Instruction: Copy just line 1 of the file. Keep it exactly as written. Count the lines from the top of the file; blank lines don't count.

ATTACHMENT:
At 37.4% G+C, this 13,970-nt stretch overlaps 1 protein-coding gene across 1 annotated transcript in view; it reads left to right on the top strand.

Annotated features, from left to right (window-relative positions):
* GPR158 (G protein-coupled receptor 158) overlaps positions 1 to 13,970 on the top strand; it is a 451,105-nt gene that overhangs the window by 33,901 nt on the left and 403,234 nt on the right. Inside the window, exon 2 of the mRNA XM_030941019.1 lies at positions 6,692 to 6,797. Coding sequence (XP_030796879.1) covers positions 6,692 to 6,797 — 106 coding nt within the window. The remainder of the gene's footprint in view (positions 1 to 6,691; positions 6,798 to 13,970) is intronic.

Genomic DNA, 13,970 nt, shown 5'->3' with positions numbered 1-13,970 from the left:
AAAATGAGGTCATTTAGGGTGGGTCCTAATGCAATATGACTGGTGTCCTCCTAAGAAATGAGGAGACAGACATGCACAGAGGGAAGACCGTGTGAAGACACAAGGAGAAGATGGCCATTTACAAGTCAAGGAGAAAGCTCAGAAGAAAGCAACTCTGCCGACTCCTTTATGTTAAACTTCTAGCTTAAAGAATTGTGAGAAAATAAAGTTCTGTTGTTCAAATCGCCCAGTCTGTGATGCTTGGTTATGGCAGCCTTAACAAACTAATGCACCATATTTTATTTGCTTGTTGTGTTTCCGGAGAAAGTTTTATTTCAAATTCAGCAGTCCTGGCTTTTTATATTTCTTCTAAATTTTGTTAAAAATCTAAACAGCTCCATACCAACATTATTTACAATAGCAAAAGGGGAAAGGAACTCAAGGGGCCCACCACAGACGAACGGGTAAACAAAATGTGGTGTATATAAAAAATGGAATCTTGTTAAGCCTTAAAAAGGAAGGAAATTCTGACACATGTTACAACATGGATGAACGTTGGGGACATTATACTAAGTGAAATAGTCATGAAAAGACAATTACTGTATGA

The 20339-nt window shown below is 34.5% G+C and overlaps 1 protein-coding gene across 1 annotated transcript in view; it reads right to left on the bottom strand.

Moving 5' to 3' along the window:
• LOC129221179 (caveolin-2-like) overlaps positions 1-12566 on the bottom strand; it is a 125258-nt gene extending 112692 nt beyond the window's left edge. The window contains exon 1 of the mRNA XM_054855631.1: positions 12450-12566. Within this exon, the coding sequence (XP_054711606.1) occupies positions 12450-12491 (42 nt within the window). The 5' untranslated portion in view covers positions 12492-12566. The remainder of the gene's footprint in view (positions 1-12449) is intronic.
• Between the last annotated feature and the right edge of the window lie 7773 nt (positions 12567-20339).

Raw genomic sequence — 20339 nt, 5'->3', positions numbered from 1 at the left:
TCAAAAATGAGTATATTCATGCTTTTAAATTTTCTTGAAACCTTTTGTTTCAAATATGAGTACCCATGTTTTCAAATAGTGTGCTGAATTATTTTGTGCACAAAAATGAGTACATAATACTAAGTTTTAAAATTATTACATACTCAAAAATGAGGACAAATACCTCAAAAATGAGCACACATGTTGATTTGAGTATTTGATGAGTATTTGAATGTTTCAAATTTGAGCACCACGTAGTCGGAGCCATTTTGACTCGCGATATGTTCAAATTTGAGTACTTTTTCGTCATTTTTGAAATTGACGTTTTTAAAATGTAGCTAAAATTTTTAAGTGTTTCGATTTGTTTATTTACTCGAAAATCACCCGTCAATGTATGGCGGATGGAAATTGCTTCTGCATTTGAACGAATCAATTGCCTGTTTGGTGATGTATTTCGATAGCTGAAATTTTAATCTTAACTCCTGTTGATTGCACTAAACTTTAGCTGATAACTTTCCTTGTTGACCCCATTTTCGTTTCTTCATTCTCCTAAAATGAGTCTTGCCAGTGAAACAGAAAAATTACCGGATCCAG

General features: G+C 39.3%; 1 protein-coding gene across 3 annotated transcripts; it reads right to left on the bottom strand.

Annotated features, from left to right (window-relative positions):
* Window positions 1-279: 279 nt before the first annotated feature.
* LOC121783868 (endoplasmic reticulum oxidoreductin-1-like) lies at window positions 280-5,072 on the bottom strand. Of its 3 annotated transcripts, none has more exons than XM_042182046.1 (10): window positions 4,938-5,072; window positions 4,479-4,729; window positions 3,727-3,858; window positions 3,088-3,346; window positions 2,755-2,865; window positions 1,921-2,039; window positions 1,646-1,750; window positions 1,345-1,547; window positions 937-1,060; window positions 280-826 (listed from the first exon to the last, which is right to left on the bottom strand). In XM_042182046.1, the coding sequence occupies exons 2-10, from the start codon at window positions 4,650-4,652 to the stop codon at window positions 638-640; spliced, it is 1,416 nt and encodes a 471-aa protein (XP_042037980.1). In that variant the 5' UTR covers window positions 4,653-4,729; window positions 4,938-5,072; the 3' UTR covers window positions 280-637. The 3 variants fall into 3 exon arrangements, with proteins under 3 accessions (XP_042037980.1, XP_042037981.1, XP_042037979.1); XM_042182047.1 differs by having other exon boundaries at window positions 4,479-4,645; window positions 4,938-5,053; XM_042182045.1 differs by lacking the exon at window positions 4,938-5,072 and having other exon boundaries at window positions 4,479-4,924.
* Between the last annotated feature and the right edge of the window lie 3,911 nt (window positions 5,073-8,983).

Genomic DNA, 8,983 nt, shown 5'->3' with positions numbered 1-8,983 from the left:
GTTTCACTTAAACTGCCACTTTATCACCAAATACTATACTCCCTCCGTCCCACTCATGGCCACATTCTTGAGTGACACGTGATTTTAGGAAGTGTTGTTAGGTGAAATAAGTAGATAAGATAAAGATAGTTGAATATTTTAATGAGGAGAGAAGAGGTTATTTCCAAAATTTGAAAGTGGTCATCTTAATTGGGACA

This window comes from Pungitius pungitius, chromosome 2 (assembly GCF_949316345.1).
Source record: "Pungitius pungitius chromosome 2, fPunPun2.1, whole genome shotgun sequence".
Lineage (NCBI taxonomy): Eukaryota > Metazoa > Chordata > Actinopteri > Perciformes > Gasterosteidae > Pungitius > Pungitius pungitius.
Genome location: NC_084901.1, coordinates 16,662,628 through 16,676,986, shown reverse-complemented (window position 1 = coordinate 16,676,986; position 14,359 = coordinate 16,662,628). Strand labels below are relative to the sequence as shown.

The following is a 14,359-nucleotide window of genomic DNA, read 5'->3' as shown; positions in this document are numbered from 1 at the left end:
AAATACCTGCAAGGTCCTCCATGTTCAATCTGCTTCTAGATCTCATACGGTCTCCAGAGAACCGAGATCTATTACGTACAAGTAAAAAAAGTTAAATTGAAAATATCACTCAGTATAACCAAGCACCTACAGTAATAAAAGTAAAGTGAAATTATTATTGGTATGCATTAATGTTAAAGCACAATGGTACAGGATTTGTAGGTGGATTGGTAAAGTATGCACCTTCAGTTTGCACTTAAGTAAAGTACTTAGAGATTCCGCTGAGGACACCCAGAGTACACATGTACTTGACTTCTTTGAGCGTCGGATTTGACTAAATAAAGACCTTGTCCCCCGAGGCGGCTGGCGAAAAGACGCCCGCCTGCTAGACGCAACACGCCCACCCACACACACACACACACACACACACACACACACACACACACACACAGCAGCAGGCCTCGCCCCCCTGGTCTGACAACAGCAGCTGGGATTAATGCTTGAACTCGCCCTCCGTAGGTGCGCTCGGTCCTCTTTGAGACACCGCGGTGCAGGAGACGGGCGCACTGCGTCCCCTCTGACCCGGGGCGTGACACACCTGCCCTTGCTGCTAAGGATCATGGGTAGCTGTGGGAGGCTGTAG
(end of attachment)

At 37.4% G+C, this 13,970-nt stretch overlaps 1 protein-coding gene across 1 annotated transcript in view; it reads left to right on the top strand.